There’s little new in these criticisms, either. On one level it entirely misses the point of Lib Dem campaigning. As both Tories and Labour know to their cost, Lib Dem MPs are incredibly difficult to shift from office once they’ve barnacled themselves into a constituency. Regular local leaflets are one integral part of what makes them stick. And you only have to observe how the other two parties have copied our techniques to see how effective they judge them to be. However, Ms Hardman is right that leaflets in themselves are not sufficient; there are few Lib Dem constituencies (I hope) who imagine they are. Certainly both Labour and the Tories have been able to blunt Lib Dem attacks in the last two elections through shrewder use of targeted mailing/calling operations. This is why the party has made a major investment in the Connect database, though she’s right to to doubt if this is always being used as effectively as it can be. Partly that’s the difficulty inherent in changing to any new database, especially within such a devolved organisation as the Lib Dems. And partly it’s the result of the Lib Dems not being able to call on friends in business or the trade unions in the way the Tories and Labour can. Look at the pie chart on this page and you start to see quite how impressive has been the Lib Dem challenge to Tory/Labour hegemony.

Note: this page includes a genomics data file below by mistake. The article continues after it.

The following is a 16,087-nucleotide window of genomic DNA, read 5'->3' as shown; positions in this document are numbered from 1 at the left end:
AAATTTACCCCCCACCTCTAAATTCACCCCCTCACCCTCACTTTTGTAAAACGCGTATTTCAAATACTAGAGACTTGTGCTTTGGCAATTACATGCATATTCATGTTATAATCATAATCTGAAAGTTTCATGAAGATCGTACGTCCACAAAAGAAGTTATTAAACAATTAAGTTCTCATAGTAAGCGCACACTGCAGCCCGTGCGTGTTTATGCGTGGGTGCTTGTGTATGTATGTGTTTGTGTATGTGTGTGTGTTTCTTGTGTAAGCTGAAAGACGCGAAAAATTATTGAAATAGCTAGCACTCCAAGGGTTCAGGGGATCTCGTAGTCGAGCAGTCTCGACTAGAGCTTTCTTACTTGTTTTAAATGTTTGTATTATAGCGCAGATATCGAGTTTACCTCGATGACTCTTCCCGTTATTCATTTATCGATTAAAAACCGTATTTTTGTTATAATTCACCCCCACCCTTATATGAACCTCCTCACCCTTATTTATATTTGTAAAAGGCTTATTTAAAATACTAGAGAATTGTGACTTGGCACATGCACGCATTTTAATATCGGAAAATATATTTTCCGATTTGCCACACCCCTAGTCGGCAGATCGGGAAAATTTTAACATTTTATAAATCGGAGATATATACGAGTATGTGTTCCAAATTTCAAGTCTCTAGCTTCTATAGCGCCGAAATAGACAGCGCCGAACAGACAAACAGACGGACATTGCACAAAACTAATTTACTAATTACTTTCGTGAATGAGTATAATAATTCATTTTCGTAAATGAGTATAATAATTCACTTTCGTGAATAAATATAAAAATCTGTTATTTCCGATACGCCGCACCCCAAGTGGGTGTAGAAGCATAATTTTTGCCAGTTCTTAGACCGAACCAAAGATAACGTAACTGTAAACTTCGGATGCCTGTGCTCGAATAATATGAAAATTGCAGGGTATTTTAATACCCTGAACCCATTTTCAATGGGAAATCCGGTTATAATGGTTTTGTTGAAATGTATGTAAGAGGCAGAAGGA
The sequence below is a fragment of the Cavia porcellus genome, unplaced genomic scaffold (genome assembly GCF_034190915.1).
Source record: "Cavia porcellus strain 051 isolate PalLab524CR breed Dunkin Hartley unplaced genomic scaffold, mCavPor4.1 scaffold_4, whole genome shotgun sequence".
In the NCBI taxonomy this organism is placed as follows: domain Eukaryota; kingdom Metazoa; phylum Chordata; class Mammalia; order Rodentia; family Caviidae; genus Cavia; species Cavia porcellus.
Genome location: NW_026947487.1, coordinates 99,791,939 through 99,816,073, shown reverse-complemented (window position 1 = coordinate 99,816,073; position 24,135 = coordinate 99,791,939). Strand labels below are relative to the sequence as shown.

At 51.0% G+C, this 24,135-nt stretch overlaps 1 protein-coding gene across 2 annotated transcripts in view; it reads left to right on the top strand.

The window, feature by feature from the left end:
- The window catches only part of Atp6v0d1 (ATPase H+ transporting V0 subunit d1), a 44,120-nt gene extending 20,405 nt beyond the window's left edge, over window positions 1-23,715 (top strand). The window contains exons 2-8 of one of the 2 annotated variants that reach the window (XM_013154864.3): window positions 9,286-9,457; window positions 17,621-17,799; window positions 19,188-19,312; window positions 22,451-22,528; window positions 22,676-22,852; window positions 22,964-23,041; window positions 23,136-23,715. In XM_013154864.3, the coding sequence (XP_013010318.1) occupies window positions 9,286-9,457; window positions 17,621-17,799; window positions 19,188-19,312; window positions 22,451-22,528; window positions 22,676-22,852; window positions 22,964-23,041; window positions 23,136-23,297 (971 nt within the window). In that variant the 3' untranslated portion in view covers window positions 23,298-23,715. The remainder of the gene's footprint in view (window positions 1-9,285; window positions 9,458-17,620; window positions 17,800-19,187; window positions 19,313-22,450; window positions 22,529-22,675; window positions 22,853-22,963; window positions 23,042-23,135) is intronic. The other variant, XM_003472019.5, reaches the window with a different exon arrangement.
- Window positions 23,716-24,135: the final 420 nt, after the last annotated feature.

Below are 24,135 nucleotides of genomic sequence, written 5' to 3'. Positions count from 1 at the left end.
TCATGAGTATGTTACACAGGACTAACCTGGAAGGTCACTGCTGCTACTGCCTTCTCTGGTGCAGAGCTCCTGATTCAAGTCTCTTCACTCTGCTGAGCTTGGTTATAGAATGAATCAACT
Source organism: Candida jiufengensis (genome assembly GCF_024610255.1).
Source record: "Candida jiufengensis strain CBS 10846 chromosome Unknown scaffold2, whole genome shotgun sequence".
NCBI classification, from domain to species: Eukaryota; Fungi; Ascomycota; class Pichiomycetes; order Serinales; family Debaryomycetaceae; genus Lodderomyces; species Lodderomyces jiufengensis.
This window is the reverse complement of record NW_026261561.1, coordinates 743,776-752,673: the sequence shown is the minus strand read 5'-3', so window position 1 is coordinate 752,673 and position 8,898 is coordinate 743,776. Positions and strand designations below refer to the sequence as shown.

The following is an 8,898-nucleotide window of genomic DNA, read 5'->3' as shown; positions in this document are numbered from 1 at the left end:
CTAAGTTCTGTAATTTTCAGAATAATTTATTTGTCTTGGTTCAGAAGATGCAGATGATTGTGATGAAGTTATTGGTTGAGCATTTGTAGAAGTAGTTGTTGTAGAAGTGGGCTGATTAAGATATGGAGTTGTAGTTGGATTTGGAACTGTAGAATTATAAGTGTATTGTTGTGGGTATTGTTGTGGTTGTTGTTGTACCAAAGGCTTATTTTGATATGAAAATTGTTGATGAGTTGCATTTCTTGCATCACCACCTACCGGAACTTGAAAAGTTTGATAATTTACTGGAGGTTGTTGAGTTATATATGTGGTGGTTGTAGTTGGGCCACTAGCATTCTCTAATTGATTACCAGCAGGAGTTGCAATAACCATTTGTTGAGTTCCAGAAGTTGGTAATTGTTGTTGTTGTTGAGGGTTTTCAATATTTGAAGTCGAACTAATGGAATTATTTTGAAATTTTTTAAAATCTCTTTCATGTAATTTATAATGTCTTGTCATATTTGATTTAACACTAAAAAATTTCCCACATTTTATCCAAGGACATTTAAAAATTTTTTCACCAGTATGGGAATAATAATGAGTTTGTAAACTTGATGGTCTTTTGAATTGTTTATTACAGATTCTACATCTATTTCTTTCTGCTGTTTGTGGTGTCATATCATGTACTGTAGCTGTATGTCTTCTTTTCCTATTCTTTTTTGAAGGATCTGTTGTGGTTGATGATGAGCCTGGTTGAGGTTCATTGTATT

Communiquetion Breakdown – it’s always the same (Tom Smith)

From the Liberal Democrats’ perspective there must be a number of excellent reasons to re-evaluate the nature of the Coalition and put forward something different. For one, this remains something of an experiment in British politics and one the Party has to learn all it can from for the future. … An innovative example that could be used is the Shanghai Communiqué between China and the USA of 40 years ago. The innovation came in that it clearly published not only areas of agreement but points of disagreement; the central clauses being a statement by each side of their fundamental beliefs and approach. Constructive ambiguity was employed to side-step issues of irreconcilable contention, allowing the focus to shift to the important issues of the day where consensus was possible.

The Coalition needs a similar communiqué. Such a document would concisely contain the differentiation strategies of both parties and lay the groundwork for effective co-existence in Government. It would need to underpin a new ethos in how to undertake coalition politics, addressing the perception that coalition is ruled by self-interested horse-trading by admitting as much; highlighting that the resulting programme for Government should be an equitable deal between two temporary allies rather than a messy compromise that pleases no one. A statement of principles could be followed by an outline of a few key areas of policy such as the economy where a more dialectical approach would be taken.